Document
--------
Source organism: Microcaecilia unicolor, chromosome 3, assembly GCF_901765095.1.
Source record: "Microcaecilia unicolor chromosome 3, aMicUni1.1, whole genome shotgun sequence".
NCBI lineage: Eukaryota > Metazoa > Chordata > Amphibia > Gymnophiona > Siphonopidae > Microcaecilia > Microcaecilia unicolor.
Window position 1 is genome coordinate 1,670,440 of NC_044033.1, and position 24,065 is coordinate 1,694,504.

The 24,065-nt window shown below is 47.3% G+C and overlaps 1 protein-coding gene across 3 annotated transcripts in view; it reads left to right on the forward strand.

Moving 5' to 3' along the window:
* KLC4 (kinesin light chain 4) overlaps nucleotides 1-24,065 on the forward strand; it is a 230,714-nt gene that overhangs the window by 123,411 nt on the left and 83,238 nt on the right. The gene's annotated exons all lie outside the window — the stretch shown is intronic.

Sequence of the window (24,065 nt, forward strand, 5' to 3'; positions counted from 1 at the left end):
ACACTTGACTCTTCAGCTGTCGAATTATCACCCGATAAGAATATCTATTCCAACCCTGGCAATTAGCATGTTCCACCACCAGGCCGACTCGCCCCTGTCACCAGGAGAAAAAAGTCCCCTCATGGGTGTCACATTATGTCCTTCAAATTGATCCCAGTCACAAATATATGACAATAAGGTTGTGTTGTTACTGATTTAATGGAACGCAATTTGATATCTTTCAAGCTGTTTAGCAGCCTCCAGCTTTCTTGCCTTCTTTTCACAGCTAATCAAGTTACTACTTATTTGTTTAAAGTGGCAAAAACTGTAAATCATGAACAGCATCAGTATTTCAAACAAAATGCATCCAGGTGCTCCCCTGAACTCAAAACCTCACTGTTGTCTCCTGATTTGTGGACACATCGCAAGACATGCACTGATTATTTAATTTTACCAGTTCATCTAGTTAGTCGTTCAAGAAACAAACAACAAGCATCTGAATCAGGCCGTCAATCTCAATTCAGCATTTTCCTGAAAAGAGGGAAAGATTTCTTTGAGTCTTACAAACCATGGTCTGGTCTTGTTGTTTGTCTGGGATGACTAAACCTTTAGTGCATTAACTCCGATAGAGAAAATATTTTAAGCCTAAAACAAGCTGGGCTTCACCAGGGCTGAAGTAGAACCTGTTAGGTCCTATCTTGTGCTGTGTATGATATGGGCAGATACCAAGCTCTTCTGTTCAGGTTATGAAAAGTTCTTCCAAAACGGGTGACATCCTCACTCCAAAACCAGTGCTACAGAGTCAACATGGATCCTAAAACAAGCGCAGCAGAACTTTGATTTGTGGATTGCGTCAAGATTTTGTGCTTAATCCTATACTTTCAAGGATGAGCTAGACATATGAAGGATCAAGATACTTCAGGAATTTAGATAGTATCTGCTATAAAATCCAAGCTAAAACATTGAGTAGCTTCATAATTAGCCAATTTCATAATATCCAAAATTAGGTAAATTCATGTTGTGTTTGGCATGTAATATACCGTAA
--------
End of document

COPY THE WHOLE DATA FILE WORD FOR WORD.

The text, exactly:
Source organism: Microcaecilia unicolor, chromosome 3, assembly GCF_901765095.1.
Source record: "Microcaecilia unicolor chromosome 3, aMicUni1.1, whole genome shotgun sequence".
NCBI lineage: Eukaryota > Metazoa > Chordata > Amphibia > Gymnophiona > Siphonopidae > Microcaecilia > Microcaecilia unicolor.
Window position 1 is genome coordinate 1,670,440 of NC_044033.1, and position 24,065 is coordinate 1,694,504.

The 24,065-nt window shown below is 47.3% G+C and overlaps 1 protein-coding gene across 3 annotated transcripts in view; it reads left to right on the forward strand.

Moving 5' to 3' along the window:
* KLC4 (kinesin light chain 4) overlaps nucleotides 1-24,065 on the forward strand; it is a 230,714-nt gene that overhangs the window by 123,411 nt on the left and 83,238 nt on the right. The gene's annotated exons all lie outside the window — the stretch shown is intronic.

Sequence of the window (24,065 nt, forward strand, 5' to 3'; positions counted from 1 at the left end):
ACACTTGACTCTTCAGCTGTCGAATTATCACCCGATAAGAATATCTATTCCAACCCTGGCAATTAGCATGTTCCACCACCAGGCCGACTCGCCCCTGTCACCAGGAGAAAAAAGTCCCCTCATGGGTGTCACATTATGTCCTTCAAATTGATCCCAGTCACAAATATATGACAATAAGGTTGTGTTGTTACTGATTTAATGGAACGCAATTTGATATCTTTCAAGCTGTTTAGCAGCCTCCAGCTTTCTTGCCTTCTTTTCACAGCTAATCAAGTTACTACTTATTTGTTTAAAGTGGCAAAAACTGTAAATCATGAACAGCATCAGTATTTCAAACAAAATGCATCCAGGTGCTCCCCTGAACTCAAAACCTCACTGTTGTCTCCTGATTTGTGGACACATCGCAAGACATGCACTGATTATTTAATTTTACCAGTTCATCTAGTTAGTCGTTCAAGAAACAAACAACAAGCATCTGAATCAGGCCGTCAATCTCAATTCAGCATTTTCCTGAAAAGAGGGAAAGATTTCTTTGAGTCTTACAAACCATGGTCTGGTCTTGTTGTTTGTCTGGGATGACTAAACCTTTAGTGCATTAACTCCGATAGAGAAAATATTTTAAGCCTAAAACAAGCTGGGCTTCACCAGGGCTGAAGTAGAACCTGTTAGGTCCTATCTTGTGCTGTGTATGATATGGGCAGATACCAAGCTCTTCTGTTCAGGTTATGAAAAGTTCTTCCAAAACGGGTGACATCCTCACTCCAAAACCAGTGCTACAGAGTCAACATGGATCCTAAAACAAGCGCAGCAGAACTTTGATTTGTGGATTGCGTCAAGATTTTGTGCTTAATCCTATACTTTCAAGGATGAGCTAGACATATGAAGGATCAAGATACTTCAGGAATTTAGATAGTATCTGCTATAAAATCCAAGCTAAAACATTGAGTAGCTTCATAATTAGCCAATTTCATAATATCCAAAATTAGGTAAATTCATGTTGTGTTTGGCATGTAATATACCGTAA